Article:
Distinction between shallow and deep geothermal energy sources. Low- and high-enthalpy geothermal sources. Distribution of heat producing elements in the Earth’s crust. Exploitation of geothermal energy in high- and low-enthalpy settings. Potential geohazards associated with geothermal energy exploitation. Advantages of geothermal in an integrated energy system that have high levels of intermittent renewables. Fundamentals of nuclear fission and nuclear power plants. Nuclear waste, inventories and storage options. Update on nuclear fusion research.

Lecture 14: Introduction to ore deposits; hydrothermal fluids. (Dr Koen Torremans)
Ore deposits – ore and industrial minerals; geological processes concentrating metals; reserves and resources; factors affecting economic viability; evidence for the existence of hydrothermal fluids; chemical and physical properties of hydrothermal fluids in the upper crust; fluid inclusion analysis; causes of metal solubility and deposition; hydrothermal alteration; isotopic evidence for the origin of hydrothermal fluid components.

Lecture 15: Irish gold and orogenic gold deposits. (Dr Koen Torremans)
Gold deposits in the Dalradian of Co. Tyrone – geological setting, paragenesis, age, origin of mineralizing fluids and gold; orogenic gold deposits worldwide – isotopic evidence for fluid sources; amphibolite facies metamorphism and gold sources.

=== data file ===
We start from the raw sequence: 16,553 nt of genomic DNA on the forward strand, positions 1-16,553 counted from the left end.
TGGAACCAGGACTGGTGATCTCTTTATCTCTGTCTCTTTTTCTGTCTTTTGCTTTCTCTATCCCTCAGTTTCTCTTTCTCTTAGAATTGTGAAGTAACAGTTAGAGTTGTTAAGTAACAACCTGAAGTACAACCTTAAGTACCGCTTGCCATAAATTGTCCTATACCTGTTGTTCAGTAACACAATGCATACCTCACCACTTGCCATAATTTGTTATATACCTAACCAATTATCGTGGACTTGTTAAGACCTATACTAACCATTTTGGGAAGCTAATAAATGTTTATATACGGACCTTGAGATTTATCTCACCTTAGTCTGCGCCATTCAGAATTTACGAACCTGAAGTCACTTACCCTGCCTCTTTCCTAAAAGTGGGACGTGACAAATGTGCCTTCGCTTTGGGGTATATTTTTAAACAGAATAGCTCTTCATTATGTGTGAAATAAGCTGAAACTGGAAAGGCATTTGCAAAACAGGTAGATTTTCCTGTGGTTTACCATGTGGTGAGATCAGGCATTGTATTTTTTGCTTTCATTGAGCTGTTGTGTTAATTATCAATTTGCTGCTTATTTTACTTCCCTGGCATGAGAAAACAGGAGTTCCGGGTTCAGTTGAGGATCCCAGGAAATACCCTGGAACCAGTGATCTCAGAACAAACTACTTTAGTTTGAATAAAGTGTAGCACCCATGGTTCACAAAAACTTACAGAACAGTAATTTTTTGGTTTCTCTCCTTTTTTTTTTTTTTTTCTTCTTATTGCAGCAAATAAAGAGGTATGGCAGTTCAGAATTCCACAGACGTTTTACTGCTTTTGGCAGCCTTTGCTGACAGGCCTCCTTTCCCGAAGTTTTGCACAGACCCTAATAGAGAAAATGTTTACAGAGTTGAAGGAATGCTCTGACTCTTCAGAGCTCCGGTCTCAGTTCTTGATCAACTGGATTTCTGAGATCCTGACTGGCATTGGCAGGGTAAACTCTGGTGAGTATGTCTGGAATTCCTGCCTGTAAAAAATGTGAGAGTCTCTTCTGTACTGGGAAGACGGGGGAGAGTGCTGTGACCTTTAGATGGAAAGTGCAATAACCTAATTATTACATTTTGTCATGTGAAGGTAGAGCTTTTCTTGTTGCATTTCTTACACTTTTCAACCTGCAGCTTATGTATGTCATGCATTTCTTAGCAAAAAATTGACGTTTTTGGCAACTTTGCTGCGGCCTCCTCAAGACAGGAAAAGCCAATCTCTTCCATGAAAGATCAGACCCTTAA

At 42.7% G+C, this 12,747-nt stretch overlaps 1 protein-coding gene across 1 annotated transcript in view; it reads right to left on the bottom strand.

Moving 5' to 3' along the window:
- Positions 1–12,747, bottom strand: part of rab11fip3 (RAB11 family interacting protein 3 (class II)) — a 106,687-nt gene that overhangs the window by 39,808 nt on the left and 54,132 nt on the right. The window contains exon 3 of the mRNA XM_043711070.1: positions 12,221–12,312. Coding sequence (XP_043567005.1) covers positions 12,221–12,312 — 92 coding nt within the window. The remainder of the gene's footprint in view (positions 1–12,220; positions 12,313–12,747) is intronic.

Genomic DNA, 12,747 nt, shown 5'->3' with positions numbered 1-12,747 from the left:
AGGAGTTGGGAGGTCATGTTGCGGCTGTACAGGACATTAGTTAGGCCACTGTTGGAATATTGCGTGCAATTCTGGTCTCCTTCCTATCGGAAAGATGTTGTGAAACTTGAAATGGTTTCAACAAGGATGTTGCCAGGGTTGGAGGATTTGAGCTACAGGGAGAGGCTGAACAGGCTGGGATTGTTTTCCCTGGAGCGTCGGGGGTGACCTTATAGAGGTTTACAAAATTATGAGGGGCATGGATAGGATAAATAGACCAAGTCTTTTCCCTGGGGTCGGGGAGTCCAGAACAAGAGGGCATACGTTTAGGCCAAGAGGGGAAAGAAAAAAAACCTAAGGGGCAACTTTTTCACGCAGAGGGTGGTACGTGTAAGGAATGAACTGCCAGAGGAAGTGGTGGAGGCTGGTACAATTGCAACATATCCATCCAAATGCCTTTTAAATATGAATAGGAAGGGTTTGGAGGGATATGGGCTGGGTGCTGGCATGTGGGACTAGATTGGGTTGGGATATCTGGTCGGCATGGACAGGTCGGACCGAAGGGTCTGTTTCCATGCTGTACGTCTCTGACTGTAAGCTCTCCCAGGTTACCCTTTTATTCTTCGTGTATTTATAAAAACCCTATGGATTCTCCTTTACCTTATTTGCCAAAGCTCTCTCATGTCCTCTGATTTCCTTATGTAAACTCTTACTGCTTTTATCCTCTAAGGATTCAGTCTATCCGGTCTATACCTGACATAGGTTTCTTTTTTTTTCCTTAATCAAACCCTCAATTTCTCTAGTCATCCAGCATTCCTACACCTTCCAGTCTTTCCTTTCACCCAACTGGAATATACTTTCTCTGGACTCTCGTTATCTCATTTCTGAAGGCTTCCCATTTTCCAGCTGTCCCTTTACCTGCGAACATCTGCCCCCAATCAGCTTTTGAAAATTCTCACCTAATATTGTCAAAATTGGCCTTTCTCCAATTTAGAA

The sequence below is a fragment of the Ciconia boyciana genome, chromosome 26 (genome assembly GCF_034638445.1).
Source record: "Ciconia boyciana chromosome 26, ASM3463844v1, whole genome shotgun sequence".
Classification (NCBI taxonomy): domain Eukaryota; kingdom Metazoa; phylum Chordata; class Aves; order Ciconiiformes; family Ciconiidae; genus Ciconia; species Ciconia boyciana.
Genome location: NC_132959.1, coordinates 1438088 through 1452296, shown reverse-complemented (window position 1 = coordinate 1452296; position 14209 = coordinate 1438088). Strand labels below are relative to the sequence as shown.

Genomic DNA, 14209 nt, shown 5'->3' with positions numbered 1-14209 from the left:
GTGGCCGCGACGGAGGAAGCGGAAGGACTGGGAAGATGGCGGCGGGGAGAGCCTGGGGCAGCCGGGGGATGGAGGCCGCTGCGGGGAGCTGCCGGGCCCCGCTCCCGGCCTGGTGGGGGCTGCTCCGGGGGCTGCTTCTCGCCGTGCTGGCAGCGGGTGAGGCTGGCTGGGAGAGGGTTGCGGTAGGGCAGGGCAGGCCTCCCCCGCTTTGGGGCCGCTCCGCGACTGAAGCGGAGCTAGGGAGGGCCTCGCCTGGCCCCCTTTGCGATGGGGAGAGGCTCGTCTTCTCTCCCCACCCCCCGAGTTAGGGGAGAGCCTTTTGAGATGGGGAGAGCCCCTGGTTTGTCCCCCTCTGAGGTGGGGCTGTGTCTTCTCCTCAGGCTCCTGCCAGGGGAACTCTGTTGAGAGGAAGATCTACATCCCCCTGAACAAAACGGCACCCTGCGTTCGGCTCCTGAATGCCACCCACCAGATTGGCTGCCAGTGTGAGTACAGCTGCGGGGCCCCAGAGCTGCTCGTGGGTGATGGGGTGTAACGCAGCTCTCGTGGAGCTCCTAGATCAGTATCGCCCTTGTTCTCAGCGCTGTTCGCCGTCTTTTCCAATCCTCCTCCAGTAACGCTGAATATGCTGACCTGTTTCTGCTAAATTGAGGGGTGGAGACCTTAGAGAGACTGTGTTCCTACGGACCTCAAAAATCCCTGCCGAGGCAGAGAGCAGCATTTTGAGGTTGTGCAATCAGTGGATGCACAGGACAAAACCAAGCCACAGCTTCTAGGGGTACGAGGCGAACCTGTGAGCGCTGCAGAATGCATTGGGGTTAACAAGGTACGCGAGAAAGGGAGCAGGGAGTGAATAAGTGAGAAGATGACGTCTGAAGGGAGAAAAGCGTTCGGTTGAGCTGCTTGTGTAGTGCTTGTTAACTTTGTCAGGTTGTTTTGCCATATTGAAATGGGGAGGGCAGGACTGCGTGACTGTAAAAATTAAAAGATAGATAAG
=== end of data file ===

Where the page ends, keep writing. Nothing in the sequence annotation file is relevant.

Lecture 16: Granite-related tin-tungsten and volcanogenic massive sulphide deposits. (Dr Koen Torremans)
The Cornish polymetallic vein deposits: mining history, vein types, origin of fluid, wolframite mineralization; distribution of tin-tungsten granite deposits and causes of metal enrichment. Kuroko-type VMS deposit characteristics: the Avoca deposits as an ancient example; black smokers and Cyprus-type VMS deposits; fluid origin and mineral precipitation in VMS deposits.

Lecture 17: Irish-type Carbonate-hosted ore deposits. (Dr Koen Torremans)
The Irish midlands orefield and the distribution of Irish-type zinc-lead deposits; the Navan and Lisheen deposits as examples – geological history, hydrothermal mineralogy, fluid inclusion constraints; models for Irish-type deposit formation.

Lecture 18: Industrial mineral deposits 1. (Dr Koen Torremans)
Definition of industrial minerals; industrial minerals for construction – sand, gravel and crushed rock for aggregate; limestones, lime, cement and concrete; gypsum deposits and plaster; dimension stone; industrial minerals for making glass – industrial sand, feldspar, soda ash, boron and strontium.